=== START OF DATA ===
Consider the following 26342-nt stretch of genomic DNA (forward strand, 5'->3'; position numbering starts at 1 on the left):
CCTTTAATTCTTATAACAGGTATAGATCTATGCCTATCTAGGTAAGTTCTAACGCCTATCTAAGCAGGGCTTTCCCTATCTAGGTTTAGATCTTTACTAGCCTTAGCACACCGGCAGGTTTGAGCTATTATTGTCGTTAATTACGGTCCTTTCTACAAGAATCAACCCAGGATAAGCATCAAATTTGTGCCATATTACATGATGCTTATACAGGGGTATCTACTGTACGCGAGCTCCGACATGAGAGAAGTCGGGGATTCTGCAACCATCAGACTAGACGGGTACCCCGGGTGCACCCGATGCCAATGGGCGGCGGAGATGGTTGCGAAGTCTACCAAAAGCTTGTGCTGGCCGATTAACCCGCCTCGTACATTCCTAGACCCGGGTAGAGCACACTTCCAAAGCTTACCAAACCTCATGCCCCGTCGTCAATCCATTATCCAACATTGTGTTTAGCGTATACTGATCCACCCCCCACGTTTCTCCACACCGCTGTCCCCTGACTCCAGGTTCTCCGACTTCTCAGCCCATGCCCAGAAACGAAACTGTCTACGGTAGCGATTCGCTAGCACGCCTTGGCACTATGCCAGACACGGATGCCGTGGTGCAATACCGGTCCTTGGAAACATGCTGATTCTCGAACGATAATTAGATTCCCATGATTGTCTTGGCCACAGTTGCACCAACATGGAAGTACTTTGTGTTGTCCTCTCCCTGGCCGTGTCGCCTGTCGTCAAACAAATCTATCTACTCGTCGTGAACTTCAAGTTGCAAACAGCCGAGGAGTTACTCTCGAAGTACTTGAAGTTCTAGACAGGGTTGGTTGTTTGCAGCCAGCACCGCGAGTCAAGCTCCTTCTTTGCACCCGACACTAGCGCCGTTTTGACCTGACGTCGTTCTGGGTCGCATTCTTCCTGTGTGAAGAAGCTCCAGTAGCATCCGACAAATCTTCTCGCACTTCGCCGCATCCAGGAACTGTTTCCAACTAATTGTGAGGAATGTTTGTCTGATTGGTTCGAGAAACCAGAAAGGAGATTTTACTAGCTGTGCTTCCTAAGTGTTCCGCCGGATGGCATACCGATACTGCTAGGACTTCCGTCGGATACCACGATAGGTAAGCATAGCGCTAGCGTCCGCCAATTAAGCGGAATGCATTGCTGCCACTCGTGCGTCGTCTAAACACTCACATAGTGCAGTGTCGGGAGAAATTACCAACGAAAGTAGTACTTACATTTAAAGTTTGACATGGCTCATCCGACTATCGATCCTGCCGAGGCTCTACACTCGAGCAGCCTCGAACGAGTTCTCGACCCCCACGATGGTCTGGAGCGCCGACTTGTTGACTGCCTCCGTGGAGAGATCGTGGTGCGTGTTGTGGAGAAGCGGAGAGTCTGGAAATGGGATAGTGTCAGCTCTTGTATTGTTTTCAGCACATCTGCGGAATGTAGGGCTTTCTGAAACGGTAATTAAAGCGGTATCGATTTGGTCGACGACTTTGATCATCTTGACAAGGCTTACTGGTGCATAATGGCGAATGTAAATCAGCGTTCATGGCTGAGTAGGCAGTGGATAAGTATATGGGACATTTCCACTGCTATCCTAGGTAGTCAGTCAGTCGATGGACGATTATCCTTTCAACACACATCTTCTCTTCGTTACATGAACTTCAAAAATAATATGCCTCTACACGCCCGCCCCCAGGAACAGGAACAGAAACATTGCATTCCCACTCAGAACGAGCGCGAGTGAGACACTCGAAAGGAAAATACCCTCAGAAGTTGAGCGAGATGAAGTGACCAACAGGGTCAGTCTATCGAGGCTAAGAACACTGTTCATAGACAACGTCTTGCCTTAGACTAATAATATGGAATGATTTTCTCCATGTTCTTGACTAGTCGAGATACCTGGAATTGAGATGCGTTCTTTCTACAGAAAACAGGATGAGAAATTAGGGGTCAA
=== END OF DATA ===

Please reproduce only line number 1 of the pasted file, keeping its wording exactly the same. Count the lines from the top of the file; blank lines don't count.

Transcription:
Consider the following 26342-nt stretch of genomic DNA (forward strand, 5'->3'; position numbering starts at 1 on the left):